Over the next several weeks I will be releasing a series of articles on North Carolina Workers’ Compensation Death Claims. The articles will address the following five overarching issues:
- Whether the underlying accident or occupational disease is compensable.
- Whether the accident or occupational disease caused the resulting death.
- What benefits are owed?
- To whom are the benefits owed?
- How are the benefits to be distributed?
This article explores what benefits are owed in the event of a workers’ compensation accident or occupational disease that results in death.
North Carolina General Statute § 97-38 governs the benefits that are owed as the result of a death claim. If death results proximately from a compensable injury or occupational disease, Defendants shall be responsible for:
- Authorized and related medical expenses.
- Burial expenses not to exceed $10,000.00.
- Weekly benefits for 500* weeks.
The weekly benefits are calculated the same way that temporary total disability benefits are calculated in a non-death claim. The weekly payments of compensation are “equal to sixty-six and two-thirds percent (66 2/3%) of the average weekly wages of the deceased employee at the time of the accident.”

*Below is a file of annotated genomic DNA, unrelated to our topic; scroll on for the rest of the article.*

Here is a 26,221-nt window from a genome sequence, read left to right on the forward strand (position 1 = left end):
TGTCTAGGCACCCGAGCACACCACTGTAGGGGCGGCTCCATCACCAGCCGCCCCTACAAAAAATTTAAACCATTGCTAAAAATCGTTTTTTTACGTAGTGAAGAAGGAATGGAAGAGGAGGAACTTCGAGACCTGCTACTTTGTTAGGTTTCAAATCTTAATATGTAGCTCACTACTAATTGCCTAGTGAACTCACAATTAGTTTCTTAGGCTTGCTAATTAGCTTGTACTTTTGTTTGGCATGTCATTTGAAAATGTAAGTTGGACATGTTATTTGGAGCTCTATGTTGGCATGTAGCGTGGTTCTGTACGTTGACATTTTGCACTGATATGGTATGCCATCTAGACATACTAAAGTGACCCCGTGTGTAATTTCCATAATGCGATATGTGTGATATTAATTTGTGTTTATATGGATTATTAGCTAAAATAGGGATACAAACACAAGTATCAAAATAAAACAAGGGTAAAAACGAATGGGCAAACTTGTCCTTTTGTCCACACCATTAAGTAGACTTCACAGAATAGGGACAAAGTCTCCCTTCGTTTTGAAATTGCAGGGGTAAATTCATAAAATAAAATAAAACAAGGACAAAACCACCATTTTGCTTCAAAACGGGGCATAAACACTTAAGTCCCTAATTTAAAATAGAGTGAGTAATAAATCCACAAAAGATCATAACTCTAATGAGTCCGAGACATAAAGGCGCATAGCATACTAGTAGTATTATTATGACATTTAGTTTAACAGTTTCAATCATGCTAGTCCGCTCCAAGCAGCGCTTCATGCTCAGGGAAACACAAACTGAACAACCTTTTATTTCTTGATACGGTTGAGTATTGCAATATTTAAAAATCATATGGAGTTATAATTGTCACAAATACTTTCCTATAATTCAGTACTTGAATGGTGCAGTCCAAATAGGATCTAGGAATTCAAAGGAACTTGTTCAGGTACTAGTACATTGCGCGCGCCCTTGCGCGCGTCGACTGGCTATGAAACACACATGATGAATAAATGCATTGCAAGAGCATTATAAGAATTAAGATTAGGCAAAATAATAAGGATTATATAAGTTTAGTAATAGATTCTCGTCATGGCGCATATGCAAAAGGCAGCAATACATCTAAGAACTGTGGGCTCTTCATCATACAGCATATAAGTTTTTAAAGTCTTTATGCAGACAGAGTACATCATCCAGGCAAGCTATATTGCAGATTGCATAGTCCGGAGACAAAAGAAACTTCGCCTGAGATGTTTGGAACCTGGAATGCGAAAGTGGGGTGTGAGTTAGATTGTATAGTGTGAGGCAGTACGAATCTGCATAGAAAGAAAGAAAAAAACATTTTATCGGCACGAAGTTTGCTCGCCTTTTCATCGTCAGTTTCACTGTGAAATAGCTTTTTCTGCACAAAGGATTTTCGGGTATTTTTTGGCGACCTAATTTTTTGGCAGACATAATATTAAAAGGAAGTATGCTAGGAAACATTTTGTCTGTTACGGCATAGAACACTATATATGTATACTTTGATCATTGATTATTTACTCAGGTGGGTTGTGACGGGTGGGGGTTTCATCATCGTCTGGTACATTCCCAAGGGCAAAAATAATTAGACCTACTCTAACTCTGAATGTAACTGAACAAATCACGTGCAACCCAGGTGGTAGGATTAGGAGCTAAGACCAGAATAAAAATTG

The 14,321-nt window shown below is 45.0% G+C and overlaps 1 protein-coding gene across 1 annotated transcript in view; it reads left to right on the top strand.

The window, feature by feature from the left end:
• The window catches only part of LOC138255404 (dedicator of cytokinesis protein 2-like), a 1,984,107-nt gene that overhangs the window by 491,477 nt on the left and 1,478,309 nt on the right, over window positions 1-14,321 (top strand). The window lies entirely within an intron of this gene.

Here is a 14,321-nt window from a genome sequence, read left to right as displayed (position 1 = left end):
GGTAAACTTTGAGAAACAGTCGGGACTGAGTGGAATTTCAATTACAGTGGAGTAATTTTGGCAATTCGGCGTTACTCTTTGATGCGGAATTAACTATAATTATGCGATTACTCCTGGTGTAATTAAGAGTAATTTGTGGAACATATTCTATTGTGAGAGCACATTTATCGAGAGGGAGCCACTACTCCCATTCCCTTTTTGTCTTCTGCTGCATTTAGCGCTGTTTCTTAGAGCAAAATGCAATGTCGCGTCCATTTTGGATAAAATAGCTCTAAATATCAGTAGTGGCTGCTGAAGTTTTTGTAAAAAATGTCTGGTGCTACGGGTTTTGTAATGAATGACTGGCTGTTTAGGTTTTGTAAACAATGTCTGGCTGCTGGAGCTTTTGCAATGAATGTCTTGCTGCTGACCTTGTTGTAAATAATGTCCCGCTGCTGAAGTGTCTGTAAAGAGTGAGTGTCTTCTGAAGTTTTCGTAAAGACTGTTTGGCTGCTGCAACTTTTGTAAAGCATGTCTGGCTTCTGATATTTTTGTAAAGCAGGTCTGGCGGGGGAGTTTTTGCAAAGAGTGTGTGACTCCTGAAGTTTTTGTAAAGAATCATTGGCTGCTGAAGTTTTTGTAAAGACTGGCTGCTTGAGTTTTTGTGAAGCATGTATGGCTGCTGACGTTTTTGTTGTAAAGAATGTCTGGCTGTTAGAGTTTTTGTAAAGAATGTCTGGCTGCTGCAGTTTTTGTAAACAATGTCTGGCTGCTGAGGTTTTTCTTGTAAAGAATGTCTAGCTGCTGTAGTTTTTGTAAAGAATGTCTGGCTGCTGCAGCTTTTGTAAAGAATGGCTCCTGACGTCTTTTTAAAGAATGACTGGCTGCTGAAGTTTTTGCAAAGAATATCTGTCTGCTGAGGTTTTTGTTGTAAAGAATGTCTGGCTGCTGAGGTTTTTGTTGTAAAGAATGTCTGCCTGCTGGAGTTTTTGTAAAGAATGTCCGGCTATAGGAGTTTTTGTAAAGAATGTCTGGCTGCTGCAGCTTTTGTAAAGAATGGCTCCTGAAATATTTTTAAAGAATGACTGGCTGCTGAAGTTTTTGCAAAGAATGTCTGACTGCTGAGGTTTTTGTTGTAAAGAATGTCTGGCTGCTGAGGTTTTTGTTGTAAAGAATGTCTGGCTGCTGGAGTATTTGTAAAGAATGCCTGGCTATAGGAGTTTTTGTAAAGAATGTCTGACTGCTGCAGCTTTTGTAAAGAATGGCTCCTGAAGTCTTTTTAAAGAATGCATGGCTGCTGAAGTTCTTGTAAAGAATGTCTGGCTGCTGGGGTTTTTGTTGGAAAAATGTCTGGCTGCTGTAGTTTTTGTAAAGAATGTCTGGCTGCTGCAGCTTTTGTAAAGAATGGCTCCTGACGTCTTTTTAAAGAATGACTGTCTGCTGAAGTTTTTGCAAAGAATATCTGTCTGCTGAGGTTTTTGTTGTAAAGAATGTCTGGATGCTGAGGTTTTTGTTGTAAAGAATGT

Just like with temporary total disability benefits, weekly death benefits have a minimum and a maximum amount threshold. The benefits shall be “not more than the amount established annually to be effective October 1 as provided in G.S. 97-29, nor less than thirty dollars ($30.00), per week.” Per the North Carolina Industrial Commission, the maximum compensation rate in 2021 is $1,102.00. The maximum compensation rate in 2022 will be $1,184.00.
Although the default timeline for weekly benefits in a death claim is 500 weeks, this is subject to exceptions.
If a widow or widower of a deceased employee is unable to support her/himself because of physical or mental disability as of the date of the death of the deceased employee, compensation payments shall continue during her/his lifetime or until remarriage.
Additionally, if compensation payments are due to a dependent child, the payments shall be continued until such child reaches the age of 18, even if the time period extends beyond 500 weeks. If a dependent child reaches the age of 18 prior to the 500 weeks elapsing, the benefits do not stop, but will continue until the 500-week cap is reached.
In the next edition of this series, I will analyze to whom these benefits are paid.